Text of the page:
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Using switches on microcontrollers – obvious, but…

Switches and buttons are common way of user interaction to embedded system. Normally we are used to connect pull-up (or pull-down) resistor for a switch and then check for its value. There is nothing wrong with such circuit, but speaking of power efficiency, this design can cause some problems. Since resistor is constantly connected to VCC while switch is closed, it constantly draws significant current. What if there are tens of switches – circuit starts drawing lots of current. For battery circuits this is in-acceptable.

microcontroller_switches

One simple way would be to select higher pull-up resistor values. In many cases it might work well, but there is always a limit how much you can rise its value. First of all microcontroller input have its threshold current to work reliably. But most importantly due high resistor values and small currents noise signals can start triggering the inputs. Also keep in mind, that switches also require some minimal current ratings. So you should select pull-up resistor with common sense. Other option is to use smarter circuit. If microcontroller have enough pins, you can use I/O pin instead of VCC. This way you can apply “1” signal as VCC when ever you need. Simply turn it “on” when checking its value and then turn “off”. This method is called polling. IF you would use 10K resistor then checking every 10ms current consumption would be around 1.6uA. Comparing to hard VCC connection current consumption is 300uA. You will be amazed how much this ads once you implement this in your next battery powered project.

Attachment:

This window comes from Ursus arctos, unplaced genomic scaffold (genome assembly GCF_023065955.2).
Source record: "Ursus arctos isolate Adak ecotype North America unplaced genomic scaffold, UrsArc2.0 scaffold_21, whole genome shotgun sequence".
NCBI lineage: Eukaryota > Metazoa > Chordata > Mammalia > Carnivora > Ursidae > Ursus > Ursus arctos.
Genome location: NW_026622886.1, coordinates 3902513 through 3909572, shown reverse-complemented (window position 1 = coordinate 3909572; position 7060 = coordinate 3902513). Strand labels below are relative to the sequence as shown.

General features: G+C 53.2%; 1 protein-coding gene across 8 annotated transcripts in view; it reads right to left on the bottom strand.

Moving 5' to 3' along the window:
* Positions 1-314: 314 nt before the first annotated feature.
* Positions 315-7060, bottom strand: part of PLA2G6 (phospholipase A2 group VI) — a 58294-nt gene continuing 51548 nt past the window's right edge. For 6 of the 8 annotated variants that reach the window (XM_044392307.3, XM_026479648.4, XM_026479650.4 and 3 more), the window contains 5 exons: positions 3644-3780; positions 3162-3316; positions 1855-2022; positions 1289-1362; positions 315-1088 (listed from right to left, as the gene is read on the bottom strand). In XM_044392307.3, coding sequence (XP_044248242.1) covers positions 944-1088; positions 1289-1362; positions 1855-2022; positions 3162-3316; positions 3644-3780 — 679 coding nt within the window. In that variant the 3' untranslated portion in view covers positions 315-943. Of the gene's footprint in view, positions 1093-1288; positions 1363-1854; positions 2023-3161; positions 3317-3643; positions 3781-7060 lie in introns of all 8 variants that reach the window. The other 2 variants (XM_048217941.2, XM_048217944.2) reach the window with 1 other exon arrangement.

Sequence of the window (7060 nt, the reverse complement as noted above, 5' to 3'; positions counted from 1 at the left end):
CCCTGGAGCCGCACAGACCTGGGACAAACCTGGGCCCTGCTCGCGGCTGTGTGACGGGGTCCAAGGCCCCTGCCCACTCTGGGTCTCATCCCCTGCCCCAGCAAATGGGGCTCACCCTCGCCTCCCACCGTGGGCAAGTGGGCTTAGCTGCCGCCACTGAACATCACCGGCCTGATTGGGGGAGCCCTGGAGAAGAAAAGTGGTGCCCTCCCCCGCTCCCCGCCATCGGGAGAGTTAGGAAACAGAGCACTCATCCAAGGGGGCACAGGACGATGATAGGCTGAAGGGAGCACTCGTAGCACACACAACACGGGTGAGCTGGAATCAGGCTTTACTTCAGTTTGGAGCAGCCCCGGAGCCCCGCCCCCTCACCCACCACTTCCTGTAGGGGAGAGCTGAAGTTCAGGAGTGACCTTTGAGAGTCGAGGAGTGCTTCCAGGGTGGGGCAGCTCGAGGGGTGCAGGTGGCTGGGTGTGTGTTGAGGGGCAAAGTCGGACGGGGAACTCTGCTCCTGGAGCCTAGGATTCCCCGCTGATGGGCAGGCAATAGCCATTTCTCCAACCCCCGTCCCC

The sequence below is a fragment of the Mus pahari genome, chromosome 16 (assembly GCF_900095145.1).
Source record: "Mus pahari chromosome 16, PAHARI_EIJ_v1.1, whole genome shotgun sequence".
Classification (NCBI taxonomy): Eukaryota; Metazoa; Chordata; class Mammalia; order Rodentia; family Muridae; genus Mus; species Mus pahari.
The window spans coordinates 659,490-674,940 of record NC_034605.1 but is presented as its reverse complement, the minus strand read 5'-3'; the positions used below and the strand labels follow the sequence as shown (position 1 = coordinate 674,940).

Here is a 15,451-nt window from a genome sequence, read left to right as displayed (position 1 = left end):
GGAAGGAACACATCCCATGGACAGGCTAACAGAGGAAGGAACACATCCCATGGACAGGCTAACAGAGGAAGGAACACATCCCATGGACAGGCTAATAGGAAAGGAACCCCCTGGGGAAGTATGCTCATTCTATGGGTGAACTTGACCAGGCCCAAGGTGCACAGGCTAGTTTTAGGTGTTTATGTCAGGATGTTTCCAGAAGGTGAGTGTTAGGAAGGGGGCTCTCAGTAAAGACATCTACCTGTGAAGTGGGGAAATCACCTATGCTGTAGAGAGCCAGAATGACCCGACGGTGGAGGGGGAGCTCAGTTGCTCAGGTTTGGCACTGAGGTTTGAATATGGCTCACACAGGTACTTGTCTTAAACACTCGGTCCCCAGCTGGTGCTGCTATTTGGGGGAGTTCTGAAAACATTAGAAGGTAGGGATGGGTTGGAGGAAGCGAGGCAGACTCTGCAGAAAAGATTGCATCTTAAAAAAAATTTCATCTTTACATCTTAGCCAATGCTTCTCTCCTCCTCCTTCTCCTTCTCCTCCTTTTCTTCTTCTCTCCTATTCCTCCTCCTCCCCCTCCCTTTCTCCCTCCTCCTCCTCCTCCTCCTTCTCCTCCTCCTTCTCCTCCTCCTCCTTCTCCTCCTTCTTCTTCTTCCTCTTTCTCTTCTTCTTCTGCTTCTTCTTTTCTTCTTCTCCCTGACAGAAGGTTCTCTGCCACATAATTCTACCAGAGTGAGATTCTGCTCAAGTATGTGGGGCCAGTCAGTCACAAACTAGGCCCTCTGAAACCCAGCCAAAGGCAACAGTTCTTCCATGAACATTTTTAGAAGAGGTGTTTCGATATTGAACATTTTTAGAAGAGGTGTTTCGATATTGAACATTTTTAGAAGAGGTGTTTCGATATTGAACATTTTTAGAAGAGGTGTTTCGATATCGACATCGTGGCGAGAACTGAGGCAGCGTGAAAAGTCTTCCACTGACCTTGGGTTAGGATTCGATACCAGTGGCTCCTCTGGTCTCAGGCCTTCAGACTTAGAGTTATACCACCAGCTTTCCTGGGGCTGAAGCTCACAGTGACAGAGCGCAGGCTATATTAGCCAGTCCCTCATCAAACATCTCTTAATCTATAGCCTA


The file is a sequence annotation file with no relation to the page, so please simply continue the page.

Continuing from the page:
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One Comment

  1. Also works great when measuring battery voltage or any other input. I use an io pin as a temporary ground level. As long as you keep currents low there is little difference to the real ground level.

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